On October 13, 2022, the Board of Governors of the Federal Reserve System (“Board”) announced multiple enforcement actions against former employees of several financial institutions because the former employees made false statements to obtain economic injury disaster loans and grants from the U.S. Small Business Administration (“SBA”) or paycheck protection loans from SBA-approved lenders. The loans and grants were made available to small businesses who were suffering from the impact of COVID-19 and needed emergency financial assistance authorized by the Coronavirus Aid, Relief, and Economic Security (P.L. 116-136, the “CARES Act”).

The orders, each of which was issued on consent of the relevant employee, all involved a common fact pattern: the individuals were employees of financial institutions (and thus subject to the Board’s enforcement authority as institution-affiliated parties under the Federal Deposit Insurance Act) who made applications to the SBA seeking emergency assistance for personally owned and operated small business ventures that were presumably unrelated to their work at the financial institution. But the CARES Act and the related loan/grant programs have specific requirements for the relief sought, including providing accurate information (such as average monthly payroll expenses and number of employees) and agreeing that the loan proceeds are only to be used for specifically authorized purposes.

Each of the former employees made false representations to the SBA in connection with the loan/grant applications and then used the proceeds for unauthorized purposes, such as personal expenses. Economic injury disaster loans were obtained by application directly to the SBA and paycheck protection loans were obtained by applications to SBA-approved lenders acting on behalf of the SBA. Even though the false representations were not made in the conduct of the official duties of any of the employees, the Board prohibited all of these employees from participating in the conduct of the affairs of the financial institution at which they were employed, as well as other relief.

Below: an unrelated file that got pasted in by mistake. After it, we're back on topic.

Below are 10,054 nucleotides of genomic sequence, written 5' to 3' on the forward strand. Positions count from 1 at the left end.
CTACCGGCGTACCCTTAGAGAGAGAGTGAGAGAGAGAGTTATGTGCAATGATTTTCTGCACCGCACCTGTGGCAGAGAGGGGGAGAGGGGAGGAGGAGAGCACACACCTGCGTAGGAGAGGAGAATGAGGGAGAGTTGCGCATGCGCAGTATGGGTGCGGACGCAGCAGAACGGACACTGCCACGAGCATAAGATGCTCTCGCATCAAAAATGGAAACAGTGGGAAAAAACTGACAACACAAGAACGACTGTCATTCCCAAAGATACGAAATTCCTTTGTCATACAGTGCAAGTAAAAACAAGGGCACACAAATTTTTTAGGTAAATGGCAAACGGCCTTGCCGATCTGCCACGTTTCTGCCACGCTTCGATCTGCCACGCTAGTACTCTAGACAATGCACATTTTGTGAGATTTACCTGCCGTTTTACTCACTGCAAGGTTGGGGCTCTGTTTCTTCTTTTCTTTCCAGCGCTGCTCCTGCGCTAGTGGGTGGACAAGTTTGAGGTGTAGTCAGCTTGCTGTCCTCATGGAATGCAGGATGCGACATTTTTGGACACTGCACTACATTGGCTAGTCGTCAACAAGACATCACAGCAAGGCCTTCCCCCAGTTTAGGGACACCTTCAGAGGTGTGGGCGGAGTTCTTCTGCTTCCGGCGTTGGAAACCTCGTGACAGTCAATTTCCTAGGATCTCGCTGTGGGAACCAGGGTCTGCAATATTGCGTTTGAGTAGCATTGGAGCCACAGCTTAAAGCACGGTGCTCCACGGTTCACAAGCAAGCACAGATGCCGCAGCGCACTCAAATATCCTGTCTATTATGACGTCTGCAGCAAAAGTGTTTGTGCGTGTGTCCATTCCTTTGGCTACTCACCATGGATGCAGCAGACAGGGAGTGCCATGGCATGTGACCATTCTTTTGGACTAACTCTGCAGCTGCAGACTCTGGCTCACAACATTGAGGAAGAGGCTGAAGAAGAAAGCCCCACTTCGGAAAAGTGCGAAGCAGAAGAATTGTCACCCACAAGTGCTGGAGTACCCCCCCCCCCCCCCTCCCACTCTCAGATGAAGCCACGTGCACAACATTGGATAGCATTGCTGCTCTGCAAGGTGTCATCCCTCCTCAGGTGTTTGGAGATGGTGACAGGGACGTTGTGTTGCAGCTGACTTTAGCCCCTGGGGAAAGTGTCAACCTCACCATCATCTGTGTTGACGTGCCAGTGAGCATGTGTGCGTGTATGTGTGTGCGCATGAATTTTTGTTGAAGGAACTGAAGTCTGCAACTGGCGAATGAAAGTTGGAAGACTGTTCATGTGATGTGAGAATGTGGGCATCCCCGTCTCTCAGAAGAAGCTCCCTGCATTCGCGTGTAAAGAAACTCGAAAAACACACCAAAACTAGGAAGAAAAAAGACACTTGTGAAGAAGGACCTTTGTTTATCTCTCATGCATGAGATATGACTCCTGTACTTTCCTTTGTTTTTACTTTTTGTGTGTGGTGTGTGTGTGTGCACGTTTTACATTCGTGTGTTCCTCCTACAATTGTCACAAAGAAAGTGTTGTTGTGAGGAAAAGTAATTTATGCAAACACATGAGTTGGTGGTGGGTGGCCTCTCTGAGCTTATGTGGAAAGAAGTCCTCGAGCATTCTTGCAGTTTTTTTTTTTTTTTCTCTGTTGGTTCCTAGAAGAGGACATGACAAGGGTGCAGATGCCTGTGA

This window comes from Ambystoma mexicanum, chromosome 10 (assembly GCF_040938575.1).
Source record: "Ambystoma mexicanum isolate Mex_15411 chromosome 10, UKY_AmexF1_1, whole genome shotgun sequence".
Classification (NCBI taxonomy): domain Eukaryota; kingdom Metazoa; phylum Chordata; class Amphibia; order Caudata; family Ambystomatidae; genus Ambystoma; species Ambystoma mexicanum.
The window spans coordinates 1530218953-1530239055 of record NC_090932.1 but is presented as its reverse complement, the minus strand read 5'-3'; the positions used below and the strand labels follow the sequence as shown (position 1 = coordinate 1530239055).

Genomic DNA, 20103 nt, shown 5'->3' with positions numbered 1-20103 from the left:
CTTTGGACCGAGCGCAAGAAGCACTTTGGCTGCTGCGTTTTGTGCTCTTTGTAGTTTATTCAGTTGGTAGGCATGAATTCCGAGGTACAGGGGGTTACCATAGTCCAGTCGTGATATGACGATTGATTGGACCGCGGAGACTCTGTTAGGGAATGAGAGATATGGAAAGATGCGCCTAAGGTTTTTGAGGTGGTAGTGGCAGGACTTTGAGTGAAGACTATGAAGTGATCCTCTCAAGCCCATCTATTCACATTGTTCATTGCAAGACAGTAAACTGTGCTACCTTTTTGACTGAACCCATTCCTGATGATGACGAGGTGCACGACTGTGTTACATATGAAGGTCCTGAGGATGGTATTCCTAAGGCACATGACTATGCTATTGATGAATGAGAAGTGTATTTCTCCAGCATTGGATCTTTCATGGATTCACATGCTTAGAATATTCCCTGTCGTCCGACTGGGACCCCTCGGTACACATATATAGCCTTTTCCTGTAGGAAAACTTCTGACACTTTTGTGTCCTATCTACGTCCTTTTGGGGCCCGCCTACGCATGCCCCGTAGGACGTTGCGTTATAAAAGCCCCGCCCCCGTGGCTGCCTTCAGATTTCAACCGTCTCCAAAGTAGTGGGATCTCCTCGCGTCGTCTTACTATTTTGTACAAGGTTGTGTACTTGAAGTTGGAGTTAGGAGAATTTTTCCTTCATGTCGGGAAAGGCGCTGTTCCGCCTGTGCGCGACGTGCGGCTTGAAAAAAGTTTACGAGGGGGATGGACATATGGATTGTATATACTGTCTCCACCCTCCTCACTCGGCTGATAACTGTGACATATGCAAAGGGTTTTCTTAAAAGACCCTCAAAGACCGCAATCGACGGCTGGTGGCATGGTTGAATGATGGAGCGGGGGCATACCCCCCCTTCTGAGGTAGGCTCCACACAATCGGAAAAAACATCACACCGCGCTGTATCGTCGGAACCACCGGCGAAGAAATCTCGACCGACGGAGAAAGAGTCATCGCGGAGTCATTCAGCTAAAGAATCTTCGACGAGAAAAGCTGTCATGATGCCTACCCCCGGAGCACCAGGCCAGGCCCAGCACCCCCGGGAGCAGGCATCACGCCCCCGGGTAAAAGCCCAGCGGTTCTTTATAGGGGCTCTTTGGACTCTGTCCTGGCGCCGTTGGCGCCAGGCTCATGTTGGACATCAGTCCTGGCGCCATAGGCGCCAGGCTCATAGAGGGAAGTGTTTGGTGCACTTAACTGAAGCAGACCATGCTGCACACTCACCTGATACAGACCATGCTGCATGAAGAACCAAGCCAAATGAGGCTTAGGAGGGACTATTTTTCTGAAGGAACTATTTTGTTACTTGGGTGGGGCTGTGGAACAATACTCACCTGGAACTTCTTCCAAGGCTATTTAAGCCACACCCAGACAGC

While these actions were brought against individual former employees (and not the institution themselves), there are several important takeaways.

First, the Board’s enforcement authority is broad, as it permits the Board to take action against any institution-affiliated party for violation of “any law or regulation.” 12 U.S.C. 1818(e)(1)(A)(i)(II).

Second, the Board is willing to exercise this broad authority even in cases where the violation of law or regulation appears to have taken place in connection with employee activity unrelated to their employment by the financial institution (e.g., in connection with a personal or side business).

Third, it is important that institutions have policies governing outside business interests and other related conduct, as the Board noted that each employee’s action was taken in violation of then-existing policies. The absence of such policies or weak enforcement places the institution of being in jeopardy for employees’ outside business interests.